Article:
The Closet Moderate: Israel's "Israel Lobby" Problem

Monday, December 08, 2008

Israel's "Israel Lobby" Problem

Let's be clear, the central reason for the existence of Israel (as a state, not a nation) is as a form of reparation for the inhuman atrocities inflicted on European Jewry during the 20th century: pogroms, the Sho'ah, and anti-semitism. Given that, it seems rather idiotic for extremist settlers to embrace gut-churning acts of violence in defense of their illegal outposts in Palestinian territory. Daniel Levy has some intelligent thoughts on this issue. I'm going to skip the usual "a plague on both your houses" assessment of the Israeli/Palestinian conflict and explain, instead, why I think that extremist settlers could be a serious threat to the state of Israel:

To keep this sort of short, I'm going to write at the highest level of abstraction. Israel is a state with some hierarchy of interests, presumably centered around territorial defense, economic prosperity and peace. These interests are probably shared by a fair number of Israelis as well. Most people would, ceteris paribus, prefer to be richer and not actively being shot at. The extremist elements within the Israeli settler movement do not share that hierarchy of interests. Their primary interest is in preserving their own existence and the rest of the world can go hang. Let me be a little more nuanced about that claim: settlers place a high enough value on the continued existence of their illegal settlements that they are willing to pursue actions in service of that goal the outcomes of which are likely to damage the Israeli political process and/or the Israeli citizenry (provoking Palestinian reprisals, polarizing the Israeli body politic, and so forth).

That's only a problem because as Israeli citizens they are entitled to the protection of the state in a way that the Palestinians, for example, are not. Thus, Israel finds itself in the unenviable position of protecting a group of people who not only don't share the interests of the Israeli people at large, but in fact are actively endangering those interests through their actions.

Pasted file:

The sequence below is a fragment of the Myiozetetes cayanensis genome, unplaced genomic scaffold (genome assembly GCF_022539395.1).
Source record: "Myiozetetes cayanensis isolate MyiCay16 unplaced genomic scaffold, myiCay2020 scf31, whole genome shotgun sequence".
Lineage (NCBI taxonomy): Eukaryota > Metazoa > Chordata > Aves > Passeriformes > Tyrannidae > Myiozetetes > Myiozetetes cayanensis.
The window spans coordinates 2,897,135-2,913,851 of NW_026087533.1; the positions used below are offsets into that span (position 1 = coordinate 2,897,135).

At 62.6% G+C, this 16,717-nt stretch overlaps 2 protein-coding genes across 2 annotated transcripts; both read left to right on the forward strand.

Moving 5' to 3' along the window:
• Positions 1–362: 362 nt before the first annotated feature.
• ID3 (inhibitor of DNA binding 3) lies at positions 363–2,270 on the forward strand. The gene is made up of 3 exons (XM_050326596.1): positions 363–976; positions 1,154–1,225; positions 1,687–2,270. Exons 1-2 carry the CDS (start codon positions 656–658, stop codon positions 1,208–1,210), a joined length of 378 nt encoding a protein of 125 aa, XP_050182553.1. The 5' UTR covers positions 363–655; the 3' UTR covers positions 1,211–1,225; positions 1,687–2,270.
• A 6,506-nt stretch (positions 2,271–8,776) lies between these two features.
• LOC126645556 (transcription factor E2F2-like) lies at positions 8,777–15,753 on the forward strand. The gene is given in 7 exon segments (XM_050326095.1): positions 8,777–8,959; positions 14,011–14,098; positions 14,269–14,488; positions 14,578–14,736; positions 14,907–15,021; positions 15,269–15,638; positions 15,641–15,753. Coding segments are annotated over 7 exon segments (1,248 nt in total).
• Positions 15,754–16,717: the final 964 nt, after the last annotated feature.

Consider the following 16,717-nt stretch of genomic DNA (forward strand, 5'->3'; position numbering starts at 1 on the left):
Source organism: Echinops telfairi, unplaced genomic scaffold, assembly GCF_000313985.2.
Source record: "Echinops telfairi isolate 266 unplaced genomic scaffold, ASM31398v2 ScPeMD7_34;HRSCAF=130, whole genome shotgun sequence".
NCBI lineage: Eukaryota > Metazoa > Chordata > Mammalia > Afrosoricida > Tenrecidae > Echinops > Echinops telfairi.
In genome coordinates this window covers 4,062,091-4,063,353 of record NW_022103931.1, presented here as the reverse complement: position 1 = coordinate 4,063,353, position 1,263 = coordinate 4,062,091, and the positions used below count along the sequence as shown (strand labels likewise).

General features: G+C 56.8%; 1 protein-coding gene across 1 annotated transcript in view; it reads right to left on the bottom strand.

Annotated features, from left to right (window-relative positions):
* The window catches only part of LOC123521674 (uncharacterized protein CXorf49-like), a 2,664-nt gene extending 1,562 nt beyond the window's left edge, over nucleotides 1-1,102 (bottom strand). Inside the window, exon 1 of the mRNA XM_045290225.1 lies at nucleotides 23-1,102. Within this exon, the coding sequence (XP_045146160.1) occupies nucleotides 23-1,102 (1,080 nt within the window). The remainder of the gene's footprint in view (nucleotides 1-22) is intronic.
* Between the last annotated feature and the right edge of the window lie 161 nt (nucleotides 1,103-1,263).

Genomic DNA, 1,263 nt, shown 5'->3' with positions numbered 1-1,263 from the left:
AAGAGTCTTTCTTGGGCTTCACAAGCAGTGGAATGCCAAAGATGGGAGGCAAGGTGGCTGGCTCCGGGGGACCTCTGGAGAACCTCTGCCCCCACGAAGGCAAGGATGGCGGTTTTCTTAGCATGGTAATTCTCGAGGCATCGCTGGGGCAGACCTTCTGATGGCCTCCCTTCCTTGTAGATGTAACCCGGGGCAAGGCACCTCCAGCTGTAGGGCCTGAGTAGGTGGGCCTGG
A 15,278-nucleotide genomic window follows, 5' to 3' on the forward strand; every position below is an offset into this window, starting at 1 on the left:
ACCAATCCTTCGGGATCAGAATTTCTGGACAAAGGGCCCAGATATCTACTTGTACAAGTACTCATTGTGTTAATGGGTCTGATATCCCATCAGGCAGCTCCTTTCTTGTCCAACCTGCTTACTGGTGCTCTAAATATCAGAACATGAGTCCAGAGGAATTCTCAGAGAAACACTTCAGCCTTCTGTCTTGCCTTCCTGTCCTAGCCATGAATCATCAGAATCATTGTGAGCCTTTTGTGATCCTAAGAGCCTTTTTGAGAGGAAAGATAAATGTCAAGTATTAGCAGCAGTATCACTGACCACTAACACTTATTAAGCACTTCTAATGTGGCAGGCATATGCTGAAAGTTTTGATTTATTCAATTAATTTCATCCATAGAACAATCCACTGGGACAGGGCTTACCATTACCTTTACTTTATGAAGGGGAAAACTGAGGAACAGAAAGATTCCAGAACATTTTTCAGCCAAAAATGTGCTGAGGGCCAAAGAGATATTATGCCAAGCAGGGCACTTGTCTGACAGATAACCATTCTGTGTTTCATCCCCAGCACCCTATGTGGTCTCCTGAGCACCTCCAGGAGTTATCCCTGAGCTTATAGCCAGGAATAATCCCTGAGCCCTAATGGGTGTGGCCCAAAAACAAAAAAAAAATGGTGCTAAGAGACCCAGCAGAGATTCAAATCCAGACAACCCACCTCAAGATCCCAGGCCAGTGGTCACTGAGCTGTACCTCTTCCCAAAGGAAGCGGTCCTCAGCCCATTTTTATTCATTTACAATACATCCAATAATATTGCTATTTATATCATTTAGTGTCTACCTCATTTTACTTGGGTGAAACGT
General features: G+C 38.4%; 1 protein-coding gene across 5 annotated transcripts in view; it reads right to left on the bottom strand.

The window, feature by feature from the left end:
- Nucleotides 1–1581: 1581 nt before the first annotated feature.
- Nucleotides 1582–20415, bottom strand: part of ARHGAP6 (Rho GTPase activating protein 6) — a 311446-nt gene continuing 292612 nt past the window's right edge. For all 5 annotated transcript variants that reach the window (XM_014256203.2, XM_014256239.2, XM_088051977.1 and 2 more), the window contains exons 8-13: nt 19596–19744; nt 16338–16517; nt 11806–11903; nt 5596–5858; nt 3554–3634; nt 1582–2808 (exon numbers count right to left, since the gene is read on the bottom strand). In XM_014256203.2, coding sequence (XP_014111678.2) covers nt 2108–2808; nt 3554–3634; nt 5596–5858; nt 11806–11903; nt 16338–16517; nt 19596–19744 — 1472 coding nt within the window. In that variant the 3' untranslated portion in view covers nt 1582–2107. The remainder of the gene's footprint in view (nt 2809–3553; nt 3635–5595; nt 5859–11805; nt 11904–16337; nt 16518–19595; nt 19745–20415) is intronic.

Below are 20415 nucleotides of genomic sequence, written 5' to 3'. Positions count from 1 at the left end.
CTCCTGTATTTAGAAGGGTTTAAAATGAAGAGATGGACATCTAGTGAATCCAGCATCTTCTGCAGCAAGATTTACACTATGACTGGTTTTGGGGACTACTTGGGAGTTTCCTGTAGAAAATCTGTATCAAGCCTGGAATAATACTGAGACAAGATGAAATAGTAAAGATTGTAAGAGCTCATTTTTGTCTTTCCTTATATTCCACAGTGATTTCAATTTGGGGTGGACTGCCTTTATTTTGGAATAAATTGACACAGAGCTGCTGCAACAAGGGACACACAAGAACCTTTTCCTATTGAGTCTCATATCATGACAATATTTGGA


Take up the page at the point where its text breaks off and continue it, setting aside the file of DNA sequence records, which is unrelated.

There are two other layers of complication here. First of all, the settlers are not just a bunch of nuts bivouacked on a hilltop somewhere. They are an active organized political constituency within Israel proper, with a number of influential allies in the Israeli right wing. On the level of optics, the image of a community of Jews surrounded by enemies and fighting to survive and keep what they have is a poignant one for a people who have such a profound history of oppression. Sure, it doesn't apprehend the truth of the situation, but it's truthy enough to be persistent and powerful.

Obviously, it's not a foregone conclusion. It may be that the settler groups overplay their hand and alienate their political benefactors (who find it too politically costly to support their agenda) and the Israeli public. It could also play out like the French confrontation with Algeria, in which Pied Noir intransigence and French paralysis eventually led to a series of brutal confrontations that both radicalized the Muslims of Algeria and felled several French governments.

I'm nowhere near enough of an expert on the I/P conflict or the Israeli political process to assess these probabilities, but the combination of Netanyahu's rise and last week's violence don't augur well.

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